The opening images are a bit soft and have a desaturated color palette that feels like we are stepping back in time, but with the clarity and cleanness that is the signature of digital over film. Closeups certainly deliver loads of detail, and when we come in tight on Smith’s face you can see all the fine lines, pores, and individual hairs in his beard, or see the texture in fabrics like tennis shirts and sweaters. You also get nice sharp, tight lines, such as when shooting through chain-link fences surrounding tennis courts or the brick-and-mortar at country club buildings. Some longer shots, such as the pans of crowds at the Bank of the West tournament, also deliver sharp focus and detail.
The Dolby Vision grade is fairly restrained but is used to create natural-looking images with lots of depth and shadow detail throughout, with some added highlights when called for. Some of the best-looking images are the outdoor, sunlit scenes on the courts, where the lens just soaks up all the natural light, and where we get some gleaming white tennis shirts and shorts. We also get some night scenes with neon lights, sirens, tennis court lights, and headlights that pop against the black.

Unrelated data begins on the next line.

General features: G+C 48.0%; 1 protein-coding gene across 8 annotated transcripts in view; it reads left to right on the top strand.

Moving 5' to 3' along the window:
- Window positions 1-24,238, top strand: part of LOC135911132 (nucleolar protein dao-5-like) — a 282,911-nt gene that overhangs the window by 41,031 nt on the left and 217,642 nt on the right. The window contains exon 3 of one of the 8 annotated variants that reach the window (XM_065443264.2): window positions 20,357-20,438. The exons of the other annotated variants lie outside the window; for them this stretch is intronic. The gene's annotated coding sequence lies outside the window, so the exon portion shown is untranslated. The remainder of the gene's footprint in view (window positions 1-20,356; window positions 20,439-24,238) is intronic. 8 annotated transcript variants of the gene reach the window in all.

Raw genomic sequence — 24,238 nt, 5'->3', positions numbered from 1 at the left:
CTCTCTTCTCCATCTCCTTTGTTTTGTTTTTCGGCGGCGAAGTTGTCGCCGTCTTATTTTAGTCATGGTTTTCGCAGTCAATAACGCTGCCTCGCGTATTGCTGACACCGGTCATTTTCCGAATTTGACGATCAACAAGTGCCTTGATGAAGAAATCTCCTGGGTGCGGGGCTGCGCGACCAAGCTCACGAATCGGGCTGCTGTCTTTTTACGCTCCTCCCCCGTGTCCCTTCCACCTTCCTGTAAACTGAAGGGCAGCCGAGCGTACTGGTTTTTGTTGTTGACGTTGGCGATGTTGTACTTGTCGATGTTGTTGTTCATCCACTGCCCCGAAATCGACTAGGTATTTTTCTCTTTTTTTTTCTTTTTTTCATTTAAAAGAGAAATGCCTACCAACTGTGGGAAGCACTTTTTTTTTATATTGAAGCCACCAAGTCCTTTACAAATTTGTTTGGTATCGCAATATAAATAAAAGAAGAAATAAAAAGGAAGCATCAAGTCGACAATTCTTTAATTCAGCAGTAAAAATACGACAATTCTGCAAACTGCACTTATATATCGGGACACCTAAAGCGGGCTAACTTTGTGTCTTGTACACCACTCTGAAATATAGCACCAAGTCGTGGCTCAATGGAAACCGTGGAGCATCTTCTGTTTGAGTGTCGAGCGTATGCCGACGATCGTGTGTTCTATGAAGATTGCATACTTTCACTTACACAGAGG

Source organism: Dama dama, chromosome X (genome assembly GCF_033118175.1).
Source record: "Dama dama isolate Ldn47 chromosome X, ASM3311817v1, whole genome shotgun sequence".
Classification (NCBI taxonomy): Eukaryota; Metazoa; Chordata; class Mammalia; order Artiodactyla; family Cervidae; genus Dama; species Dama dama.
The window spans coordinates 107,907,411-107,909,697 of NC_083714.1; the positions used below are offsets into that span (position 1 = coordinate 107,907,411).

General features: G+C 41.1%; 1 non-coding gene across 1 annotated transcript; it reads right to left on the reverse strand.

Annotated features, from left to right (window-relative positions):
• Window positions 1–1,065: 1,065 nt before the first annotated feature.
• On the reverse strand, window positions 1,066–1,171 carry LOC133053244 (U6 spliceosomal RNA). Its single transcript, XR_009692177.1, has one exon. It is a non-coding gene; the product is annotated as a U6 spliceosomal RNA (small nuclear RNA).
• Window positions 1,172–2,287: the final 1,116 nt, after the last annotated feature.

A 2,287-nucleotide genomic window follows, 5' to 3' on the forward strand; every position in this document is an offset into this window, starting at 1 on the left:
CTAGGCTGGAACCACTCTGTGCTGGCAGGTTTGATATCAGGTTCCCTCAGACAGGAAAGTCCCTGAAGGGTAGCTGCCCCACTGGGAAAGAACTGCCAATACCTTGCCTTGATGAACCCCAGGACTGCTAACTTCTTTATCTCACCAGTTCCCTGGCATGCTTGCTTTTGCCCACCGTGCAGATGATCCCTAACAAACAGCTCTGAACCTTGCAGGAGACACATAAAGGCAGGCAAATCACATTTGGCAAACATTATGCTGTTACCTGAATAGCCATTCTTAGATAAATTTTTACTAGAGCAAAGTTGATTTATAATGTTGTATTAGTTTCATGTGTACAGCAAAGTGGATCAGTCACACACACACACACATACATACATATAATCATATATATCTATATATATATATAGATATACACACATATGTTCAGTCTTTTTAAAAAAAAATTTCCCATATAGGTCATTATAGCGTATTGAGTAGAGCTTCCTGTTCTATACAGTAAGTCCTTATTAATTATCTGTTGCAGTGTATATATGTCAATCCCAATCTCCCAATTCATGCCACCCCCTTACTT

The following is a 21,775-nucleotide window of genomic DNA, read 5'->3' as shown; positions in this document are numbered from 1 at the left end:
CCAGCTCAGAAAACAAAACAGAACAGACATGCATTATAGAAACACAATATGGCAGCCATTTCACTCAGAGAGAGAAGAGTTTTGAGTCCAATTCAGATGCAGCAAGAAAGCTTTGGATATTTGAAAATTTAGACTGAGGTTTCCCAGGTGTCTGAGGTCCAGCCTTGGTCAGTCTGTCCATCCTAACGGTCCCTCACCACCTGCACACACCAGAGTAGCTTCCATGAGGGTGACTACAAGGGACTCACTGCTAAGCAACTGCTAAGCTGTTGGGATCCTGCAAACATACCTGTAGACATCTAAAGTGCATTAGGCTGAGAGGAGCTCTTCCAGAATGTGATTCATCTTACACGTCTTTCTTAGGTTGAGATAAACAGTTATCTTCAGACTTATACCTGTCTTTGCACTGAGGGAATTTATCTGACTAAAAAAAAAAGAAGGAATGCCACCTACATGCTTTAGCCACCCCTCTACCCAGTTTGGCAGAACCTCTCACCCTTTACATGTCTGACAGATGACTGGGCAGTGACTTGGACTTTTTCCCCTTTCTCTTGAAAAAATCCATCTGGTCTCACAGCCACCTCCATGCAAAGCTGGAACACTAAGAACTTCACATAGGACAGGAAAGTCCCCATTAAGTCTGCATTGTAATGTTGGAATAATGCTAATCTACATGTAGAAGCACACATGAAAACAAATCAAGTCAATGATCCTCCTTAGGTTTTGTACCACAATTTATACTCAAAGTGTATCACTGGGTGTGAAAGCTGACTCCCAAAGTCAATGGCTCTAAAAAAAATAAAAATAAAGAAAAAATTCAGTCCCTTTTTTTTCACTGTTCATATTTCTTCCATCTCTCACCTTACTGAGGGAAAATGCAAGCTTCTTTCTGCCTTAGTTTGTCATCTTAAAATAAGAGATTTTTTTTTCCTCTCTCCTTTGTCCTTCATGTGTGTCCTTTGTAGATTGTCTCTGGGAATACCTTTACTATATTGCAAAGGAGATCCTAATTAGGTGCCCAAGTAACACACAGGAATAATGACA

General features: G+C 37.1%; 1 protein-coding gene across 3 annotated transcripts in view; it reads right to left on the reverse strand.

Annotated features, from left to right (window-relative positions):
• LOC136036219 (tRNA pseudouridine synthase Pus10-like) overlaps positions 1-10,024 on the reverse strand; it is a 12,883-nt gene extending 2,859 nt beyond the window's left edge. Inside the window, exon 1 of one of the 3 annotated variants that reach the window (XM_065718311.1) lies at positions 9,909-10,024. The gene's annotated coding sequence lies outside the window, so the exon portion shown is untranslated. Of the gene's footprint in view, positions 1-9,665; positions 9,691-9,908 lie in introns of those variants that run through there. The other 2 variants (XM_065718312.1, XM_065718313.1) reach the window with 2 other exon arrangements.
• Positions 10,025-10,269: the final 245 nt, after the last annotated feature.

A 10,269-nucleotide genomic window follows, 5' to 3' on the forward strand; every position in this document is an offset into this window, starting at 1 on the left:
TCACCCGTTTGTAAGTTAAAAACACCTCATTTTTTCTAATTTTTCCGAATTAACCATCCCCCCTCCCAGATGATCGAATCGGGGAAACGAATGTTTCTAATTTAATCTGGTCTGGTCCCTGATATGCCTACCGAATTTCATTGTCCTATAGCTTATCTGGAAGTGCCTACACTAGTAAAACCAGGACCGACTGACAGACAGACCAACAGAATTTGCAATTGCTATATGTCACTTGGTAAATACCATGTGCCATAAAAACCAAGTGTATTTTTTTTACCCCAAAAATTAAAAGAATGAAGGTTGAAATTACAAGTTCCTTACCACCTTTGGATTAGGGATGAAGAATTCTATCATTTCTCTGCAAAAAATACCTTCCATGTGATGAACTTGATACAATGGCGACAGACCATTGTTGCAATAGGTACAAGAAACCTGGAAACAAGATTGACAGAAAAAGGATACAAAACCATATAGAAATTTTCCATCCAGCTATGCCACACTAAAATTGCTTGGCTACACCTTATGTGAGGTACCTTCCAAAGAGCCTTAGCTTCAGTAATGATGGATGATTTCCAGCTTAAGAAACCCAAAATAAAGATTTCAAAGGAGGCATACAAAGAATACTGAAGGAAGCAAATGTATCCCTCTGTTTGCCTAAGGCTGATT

With the vast majority of the movie being dialogue that moves the story forward, don’t expect too much from this Dolby Atmos mix, but it definitely keeps the voices in the center channel, where they are always clear and intelligible. The surrounds and height speakers are used to expand the music and score—this might be the first and only time you can hear Kenny Rogers’ “The Gambler” in Atmos—and we also get some nice atmospheric audio when appropriate, like the sounds of street traffic or the sounds of birds, bugs, and insects. Occasionally, we get some overhead channel activity from rain storms or the echo of PA announcements. We also get a nice, authoritative pop! when Venus is whacking the ball.
King Richard is an entertaining, well-made, and well-acted film, and with Rotten Tomatoes critics’ and audience scores of 91 and 98% respectively, it would not be a surprise to see Will Smith up for his third Best Actor nomination. Other than a few uses of the n-word, it is definitely family friendly, and kept my 15-year-old—who has no interest in tennis—engaged. Streaming now on HBO Max, it is certainly worth giving a watch.
Probably the most experienced writer on custom installation in the industry, John Sciacca is co-owner of Custom Theater & Audio in Murrells Inlet, South Carolina, & is known for his writing for such publications as Residential Systems and Sound & Vision. Follow him on Twitter at @SciaccaTweets and at johnsciacca.com.